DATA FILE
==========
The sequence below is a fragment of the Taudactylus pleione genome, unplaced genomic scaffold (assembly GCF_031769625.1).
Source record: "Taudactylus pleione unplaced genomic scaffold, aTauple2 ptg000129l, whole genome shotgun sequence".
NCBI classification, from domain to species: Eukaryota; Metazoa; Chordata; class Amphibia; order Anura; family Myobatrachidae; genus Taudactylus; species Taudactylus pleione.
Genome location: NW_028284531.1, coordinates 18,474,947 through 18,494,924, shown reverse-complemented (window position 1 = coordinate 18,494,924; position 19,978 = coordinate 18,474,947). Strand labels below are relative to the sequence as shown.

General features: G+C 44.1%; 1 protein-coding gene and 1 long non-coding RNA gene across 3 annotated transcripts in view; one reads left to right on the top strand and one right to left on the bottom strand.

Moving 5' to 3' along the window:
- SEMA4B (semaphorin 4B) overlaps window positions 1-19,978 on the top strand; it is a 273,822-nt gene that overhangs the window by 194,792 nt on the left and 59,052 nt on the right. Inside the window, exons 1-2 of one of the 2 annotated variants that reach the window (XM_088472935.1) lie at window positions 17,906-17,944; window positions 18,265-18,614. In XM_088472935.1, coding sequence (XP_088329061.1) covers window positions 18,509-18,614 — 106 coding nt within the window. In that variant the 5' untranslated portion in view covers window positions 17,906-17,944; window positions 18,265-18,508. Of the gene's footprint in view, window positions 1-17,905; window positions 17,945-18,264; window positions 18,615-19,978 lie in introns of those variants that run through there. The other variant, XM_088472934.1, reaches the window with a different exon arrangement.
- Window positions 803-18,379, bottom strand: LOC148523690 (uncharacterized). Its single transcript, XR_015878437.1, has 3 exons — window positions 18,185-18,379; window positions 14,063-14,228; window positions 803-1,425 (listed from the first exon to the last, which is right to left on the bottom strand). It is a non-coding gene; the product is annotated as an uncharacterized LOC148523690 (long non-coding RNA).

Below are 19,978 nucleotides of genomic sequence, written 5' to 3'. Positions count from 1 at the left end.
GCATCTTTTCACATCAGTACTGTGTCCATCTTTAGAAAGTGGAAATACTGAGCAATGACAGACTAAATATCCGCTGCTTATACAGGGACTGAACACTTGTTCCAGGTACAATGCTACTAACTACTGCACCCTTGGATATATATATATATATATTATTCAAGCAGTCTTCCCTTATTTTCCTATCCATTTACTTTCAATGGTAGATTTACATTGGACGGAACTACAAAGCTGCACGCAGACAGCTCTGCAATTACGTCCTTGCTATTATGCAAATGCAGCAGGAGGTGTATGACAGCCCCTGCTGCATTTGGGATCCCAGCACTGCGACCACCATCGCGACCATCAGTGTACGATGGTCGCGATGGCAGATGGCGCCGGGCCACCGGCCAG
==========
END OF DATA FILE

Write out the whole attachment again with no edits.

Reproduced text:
The sequence below is a fragment of the Taudactylus pleione genome, unplaced genomic scaffold (assembly GCF_031769625.1).
Source record: "Taudactylus pleione unplaced genomic scaffold, aTauple2 ptg000129l, whole genome shotgun sequence".
NCBI classification, from domain to species: Eukaryota; Metazoa; Chordata; class Amphibia; order Anura; family Myobatrachidae; genus Taudactylus; species Taudactylus pleione.
Genome location: NW_028284531.1, coordinates 18,474,947 through 18,494,924, shown reverse-complemented (window position 1 = coordinate 18,494,924; position 19,978 = coordinate 18,474,947). Strand labels below are relative to the sequence as shown.

General features: G+C 44.1%; 1 protein-coding gene and 1 long non-coding RNA gene across 3 annotated transcripts in view; one reads left to right on the top strand and one right to left on the bottom strand.

Moving 5' to 3' along the window:
- SEMA4B (semaphorin 4B) overlaps window positions 1-19,978 on the top strand; it is a 273,822-nt gene that overhangs the window by 194,792 nt on the left and 59,052 nt on the right. Inside the window, exons 1-2 of one of the 2 annotated variants that reach the window (XM_088472935.1) lie at window positions 17,906-17,944; window positions 18,265-18,614. In XM_088472935.1, coding sequence (XP_088329061.1) covers window positions 18,509-18,614 — 106 coding nt within the window. In that variant the 5' untranslated portion in view covers window positions 17,906-17,944; window positions 18,265-18,508. Of the gene's footprint in view, window positions 1-17,905; window positions 17,945-18,264; window positions 18,615-19,978 lie in introns of those variants that run through there. The other variant, XM_088472934.1, reaches the window with a different exon arrangement.
- Window positions 803-18,379, bottom strand: LOC148523690 (uncharacterized). Its single transcript, XR_015878437.1, has 3 exons — window positions 18,185-18,379; window positions 14,063-14,228; window positions 803-1,425 (listed from the first exon to the last, which is right to left on the bottom strand). It is a non-coding gene; the product is annotated as an uncharacterized LOC148523690 (long non-coding RNA).

Below are 19,978 nucleotides of genomic sequence, written 5' to 3'. Positions count from 1 at the left end.
GCATCTTTTCACATCAGTACTGTGTCCATCTTTAGAAAGTGGAAATACTGAGCAATGACAGACTAAATATCCGCTGCTTATACAGGGACTGAACACTTGTTCCAGGTACAATGCTACTAACTACTGCACCCTTGGATATATATATATATATATTATTCAAGCAGTCTTCCCTTATTTTCCTATCCATTTACTTTCAATGGTAGATTTACATTGGACGGAACTACAAAGCTGCACGCAGACAGCTCTGCAATTACGTCCTTGCTATTATGCAAATGCAGCAGGAGGTGTATGACAGCCCCTGCTGCATTTGGGATCCCAGCACTGCGACCACCATCGCGACCATCAGTGTACGATGGTCGCGATGGCAGATGGCGCCGGGCCACCGGCCAG